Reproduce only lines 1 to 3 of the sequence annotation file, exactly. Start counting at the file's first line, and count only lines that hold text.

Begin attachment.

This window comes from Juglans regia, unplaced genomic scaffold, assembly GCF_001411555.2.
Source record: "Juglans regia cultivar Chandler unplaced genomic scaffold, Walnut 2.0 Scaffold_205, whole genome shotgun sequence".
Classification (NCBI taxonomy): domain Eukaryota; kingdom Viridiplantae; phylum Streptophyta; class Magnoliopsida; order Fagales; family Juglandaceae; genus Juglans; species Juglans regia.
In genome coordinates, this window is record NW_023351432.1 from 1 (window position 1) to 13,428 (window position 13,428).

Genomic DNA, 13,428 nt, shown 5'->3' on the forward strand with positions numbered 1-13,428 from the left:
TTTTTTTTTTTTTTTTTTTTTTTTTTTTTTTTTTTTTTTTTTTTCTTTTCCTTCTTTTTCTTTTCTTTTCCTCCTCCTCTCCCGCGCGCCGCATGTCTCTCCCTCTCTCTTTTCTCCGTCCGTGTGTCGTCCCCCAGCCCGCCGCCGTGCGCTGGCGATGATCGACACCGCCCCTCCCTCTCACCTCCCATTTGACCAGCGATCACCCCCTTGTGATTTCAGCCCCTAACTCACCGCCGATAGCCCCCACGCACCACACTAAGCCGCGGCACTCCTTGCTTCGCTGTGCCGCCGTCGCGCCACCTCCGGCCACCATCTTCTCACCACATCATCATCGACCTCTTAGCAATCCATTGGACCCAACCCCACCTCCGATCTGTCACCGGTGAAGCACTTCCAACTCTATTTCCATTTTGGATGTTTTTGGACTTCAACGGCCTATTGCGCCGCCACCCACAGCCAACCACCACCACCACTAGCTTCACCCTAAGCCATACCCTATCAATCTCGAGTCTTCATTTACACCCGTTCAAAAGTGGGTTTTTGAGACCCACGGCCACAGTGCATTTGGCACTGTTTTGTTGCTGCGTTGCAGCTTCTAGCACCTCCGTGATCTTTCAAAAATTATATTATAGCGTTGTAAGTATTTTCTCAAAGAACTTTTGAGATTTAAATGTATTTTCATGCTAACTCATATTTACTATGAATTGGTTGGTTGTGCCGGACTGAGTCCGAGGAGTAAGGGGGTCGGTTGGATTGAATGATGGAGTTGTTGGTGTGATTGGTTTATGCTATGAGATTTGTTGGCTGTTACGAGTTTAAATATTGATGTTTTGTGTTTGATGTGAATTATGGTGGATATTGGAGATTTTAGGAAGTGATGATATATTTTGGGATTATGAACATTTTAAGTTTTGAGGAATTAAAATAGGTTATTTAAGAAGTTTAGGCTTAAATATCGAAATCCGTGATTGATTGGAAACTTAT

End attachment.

This window comes from Juglans regia, unplaced genomic scaffold, assembly GCF_001411555.2.
Source record: "Juglans regia cultivar Chandler unplaced genomic scaffold, Walnut 2.0 Scaffold_205, whole genome shotgun sequence".
Classification (NCBI taxonomy): domain Eukaryota; kingdom Viridiplantae; phylum Streptophyta; class Magnoliopsida; order Fagales; family Juglandaceae; genus Juglans; species Juglans regia.